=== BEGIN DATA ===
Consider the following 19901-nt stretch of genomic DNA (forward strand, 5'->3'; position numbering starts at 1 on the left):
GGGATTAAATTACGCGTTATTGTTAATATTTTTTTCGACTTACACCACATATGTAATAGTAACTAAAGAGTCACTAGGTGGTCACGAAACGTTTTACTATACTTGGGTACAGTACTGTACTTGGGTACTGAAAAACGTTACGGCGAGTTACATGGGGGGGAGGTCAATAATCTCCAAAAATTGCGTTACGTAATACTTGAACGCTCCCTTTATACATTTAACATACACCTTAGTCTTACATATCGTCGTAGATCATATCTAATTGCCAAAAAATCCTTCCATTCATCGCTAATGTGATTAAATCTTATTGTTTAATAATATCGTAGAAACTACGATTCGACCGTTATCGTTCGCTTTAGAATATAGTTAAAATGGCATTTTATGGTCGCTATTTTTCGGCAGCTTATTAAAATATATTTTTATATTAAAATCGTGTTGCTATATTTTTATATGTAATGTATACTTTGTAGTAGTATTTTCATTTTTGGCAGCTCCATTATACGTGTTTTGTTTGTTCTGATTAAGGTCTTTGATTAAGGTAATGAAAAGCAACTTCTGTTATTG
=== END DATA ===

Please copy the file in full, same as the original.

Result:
Consider the following 19901-nt stretch of genomic DNA (forward strand, 5'->3'; position numbering starts at 1 on the left):
GGGATTAAATTACGCGTTATTGTTAATATTTTTTTCGACTTACACCACATATGTAATAGTAACTAAAGAGTCACTAGGTGGTCACGAAACGTTTTACTATACTTGGGTACAGTACTGTACTTGGGTACTGAAAAACGTTACGGCGAGTTACATGGGGGGGAGGTCAATAATCTCCAAAAATTGCGTTACGTAATACTTGAACGCTCCCTTTATACATTTAACATACACCTTAGTCTTACATATCGTCGTAGATCATATCTAATTGCCAAAAAATCCTTCCATTCATCGCTAATGTGATTAAATCTTATTGTTTAATAATATCGTAGAAACTACGATTCGACCGTTATCGTTCGCTTTAGAATATAGTTAAAATGGCATTTTATGGTCGCTATTTTTCGGCAGCTTATTAAAATATATTTTTATATTAAAATCGTGTTGCTATATTTTTATATGTAATGTATACTTTGTAGTAGTATTTTCATTTTTGGCAGCTCCATTATACGTGTTTTGTTTGTTCTGATTAAGGTCTTTGATTAAGGTAATGAAAAGCAACTTCTGTTATTG